Small Business Saturdays: Supporting the Maker

Tuesday, November 25, 2014

photo of Peter and I shopping on Small Business Saturday from this news article

I was really struck by this story posted on a friend's status a year ago. I decided not to post it then, as it was her story to tell and not mine. But supporting small businesses is important to me, so I thought I'd share it here- or at least a more anonymous version. Big business is not necessarily a bad thing- look at Nordstrom, a huge brand that is allowing its employees to enjoy Thanksgiving, for once. And did you know that Small Business Saturday was the product of an American Express Campaign? I didn't!

This involved another big business that clearly does not treat people so well.

 I responded to a sample request from ____ for one of my ornaments which they wanted to potentially use for a Christmas collection, thinking that wholesaling ornaments would be a quick, easy job. I paid to overnight the ornament at the request of the buyer for it to arrive in time for an important review meeting. The UPS Code she gave me didn't work (the woman at UPS told me they hadn't allowed access to business accounts in 5 years) and I promptly requested to be reimbursed for my costs. ____ informed me that they would not be purchasing any ornaments (giving me bogus reason-that the embossing wouldn't show up on images on their website EVEN THOUGH they liked it enough to request samples from an internet image that I took) and, after a few emails, responded to my request to return samples and refund my money, which I invoiced them for via Paypal right away at the buyers request. Now, more than a month later, I have yet to receive the samples OR the refund, and my pleas and emails are all ignored. After a little more research, I am finding MANY stories of copyright infringement where artists such as myself have had their samples kept and designs later produced without their knowledge or consent. I believe this is the case for me, and I fully expect to see my "lace snowflake" ornament on the___ website come December. I realize I may never be reimbursed for my huge shipping bill and will probably never see these samples again. Tomorrow, we will harass them on the phone one last time...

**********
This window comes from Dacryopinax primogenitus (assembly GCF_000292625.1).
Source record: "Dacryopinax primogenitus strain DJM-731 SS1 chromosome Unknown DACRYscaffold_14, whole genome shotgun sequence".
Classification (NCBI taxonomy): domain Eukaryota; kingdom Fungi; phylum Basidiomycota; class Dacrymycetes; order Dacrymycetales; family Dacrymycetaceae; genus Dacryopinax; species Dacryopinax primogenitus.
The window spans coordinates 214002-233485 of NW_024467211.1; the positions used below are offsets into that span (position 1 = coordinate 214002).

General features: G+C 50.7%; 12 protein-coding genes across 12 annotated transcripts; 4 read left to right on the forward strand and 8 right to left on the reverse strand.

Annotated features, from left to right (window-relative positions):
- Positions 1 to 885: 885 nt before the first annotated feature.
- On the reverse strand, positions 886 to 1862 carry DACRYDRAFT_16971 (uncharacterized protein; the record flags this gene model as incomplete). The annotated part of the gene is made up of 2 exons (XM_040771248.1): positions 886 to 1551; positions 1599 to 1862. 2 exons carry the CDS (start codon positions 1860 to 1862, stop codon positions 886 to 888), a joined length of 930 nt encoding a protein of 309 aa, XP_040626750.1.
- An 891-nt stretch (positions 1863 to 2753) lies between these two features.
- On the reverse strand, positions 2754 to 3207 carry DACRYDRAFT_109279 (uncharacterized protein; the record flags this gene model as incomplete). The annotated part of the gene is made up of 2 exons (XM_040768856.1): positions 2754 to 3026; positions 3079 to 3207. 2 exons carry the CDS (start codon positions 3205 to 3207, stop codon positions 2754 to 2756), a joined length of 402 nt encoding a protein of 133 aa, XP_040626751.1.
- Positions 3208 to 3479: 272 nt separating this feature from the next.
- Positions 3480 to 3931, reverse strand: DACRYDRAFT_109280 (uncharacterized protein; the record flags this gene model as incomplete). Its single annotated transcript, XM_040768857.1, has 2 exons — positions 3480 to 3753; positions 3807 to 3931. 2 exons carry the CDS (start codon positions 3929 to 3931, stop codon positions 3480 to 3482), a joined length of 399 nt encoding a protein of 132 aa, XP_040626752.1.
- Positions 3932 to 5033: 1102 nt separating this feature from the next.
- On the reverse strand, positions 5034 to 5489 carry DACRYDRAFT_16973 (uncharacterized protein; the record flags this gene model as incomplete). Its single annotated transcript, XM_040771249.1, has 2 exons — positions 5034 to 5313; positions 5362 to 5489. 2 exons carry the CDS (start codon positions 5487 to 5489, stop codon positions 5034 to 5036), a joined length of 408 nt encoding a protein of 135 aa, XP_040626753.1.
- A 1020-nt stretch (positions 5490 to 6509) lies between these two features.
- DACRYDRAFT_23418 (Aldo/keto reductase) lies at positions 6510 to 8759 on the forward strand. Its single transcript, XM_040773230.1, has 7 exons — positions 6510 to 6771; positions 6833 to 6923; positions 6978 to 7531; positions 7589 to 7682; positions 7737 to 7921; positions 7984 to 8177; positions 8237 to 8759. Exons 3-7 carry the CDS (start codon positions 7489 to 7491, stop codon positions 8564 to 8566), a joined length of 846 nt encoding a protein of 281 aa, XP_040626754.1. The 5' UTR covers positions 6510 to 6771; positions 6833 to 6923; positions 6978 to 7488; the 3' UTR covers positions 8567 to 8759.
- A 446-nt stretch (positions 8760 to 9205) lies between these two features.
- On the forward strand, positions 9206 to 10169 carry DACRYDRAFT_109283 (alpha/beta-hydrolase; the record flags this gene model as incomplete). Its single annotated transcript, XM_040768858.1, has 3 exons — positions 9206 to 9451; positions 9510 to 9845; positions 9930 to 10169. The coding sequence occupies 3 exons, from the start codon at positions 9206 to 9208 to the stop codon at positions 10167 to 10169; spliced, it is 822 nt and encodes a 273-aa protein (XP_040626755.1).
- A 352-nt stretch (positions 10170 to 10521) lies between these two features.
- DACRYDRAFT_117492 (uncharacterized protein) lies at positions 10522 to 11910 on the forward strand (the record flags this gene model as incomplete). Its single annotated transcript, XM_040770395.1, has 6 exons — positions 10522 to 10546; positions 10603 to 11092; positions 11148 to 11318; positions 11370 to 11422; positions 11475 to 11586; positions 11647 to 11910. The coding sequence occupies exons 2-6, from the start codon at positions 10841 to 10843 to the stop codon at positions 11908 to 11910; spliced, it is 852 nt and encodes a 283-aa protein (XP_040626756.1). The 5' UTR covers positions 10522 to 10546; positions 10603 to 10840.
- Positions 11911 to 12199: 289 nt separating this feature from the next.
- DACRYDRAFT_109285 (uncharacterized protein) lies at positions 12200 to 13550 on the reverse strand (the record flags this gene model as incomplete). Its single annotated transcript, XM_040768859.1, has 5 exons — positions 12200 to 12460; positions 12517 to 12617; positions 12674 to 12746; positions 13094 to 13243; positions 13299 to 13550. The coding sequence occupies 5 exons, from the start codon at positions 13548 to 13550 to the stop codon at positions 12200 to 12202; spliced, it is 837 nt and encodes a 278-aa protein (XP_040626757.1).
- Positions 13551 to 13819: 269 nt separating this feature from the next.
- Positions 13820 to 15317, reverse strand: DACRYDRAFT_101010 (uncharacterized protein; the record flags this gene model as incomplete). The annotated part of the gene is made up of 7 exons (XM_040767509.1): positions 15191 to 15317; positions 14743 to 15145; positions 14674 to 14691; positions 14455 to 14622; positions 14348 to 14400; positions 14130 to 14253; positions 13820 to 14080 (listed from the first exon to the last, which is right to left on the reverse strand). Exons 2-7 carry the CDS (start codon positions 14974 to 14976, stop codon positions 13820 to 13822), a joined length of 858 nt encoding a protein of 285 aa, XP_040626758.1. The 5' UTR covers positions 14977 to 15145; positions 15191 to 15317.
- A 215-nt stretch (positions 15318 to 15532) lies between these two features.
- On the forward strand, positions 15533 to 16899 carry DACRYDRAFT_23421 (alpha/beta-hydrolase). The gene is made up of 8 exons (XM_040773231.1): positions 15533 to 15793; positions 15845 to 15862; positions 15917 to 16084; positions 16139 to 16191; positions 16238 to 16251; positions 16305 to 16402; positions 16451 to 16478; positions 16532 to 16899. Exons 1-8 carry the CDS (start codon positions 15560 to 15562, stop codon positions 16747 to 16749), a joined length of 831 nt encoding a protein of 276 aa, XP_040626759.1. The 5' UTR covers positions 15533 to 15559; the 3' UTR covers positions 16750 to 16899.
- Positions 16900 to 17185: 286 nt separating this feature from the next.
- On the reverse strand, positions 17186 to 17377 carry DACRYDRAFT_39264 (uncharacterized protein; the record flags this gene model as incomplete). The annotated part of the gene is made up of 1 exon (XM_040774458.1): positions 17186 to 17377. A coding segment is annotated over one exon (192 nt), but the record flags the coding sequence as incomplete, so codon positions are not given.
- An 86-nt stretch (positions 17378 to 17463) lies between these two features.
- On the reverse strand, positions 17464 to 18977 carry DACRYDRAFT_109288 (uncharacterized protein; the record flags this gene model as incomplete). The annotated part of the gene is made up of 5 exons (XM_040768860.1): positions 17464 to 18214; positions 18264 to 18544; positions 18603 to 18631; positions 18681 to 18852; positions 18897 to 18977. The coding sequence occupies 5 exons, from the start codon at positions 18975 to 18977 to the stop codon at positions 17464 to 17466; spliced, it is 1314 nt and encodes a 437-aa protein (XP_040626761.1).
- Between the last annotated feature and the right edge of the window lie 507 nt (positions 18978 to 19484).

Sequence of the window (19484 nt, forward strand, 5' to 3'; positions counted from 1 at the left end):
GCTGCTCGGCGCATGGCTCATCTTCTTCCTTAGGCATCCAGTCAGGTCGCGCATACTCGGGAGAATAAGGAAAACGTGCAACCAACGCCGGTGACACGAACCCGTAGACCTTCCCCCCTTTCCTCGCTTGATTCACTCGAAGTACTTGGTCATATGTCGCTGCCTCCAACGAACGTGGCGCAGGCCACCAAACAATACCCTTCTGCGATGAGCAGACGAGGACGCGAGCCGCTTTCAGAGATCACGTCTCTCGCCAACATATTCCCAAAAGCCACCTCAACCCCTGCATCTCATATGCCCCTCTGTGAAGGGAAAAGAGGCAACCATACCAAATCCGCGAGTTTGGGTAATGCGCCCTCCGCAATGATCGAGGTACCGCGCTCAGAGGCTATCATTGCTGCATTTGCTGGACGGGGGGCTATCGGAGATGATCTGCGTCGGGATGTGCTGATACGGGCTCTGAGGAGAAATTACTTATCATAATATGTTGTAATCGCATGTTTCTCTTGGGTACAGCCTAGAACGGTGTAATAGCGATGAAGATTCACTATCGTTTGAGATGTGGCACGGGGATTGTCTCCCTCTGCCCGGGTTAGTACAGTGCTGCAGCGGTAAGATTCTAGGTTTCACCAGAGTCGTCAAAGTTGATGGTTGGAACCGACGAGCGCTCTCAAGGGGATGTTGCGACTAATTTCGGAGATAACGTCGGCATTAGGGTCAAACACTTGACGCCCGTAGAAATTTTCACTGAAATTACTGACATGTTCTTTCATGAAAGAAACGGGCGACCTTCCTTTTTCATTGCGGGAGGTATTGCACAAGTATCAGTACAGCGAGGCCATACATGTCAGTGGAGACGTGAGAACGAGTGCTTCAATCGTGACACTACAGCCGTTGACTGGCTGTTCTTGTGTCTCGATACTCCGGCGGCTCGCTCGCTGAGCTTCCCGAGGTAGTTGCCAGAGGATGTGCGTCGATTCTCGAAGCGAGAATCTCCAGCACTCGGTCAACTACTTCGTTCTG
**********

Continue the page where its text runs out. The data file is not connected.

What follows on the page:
As you can see, this is not a good company. Sure, it's not a factory building collapse {though they're probably involved in sweat shops too,} But this practice is essentially thievery, making these companies and their CEOs no better than modern day Sheriffs of Nottingham. This happened to a nice girl, just trying to support herself and her child by making things with soul, creativity and love {see what I did there?} Her products have essentially been stolen from her for a profit.

If you're interested in supporting her work, you can check out her Etsy shop. She's really very talented.

And in the name of supporting small businesses, here's a few tips on how to keep your Christmas shopping small: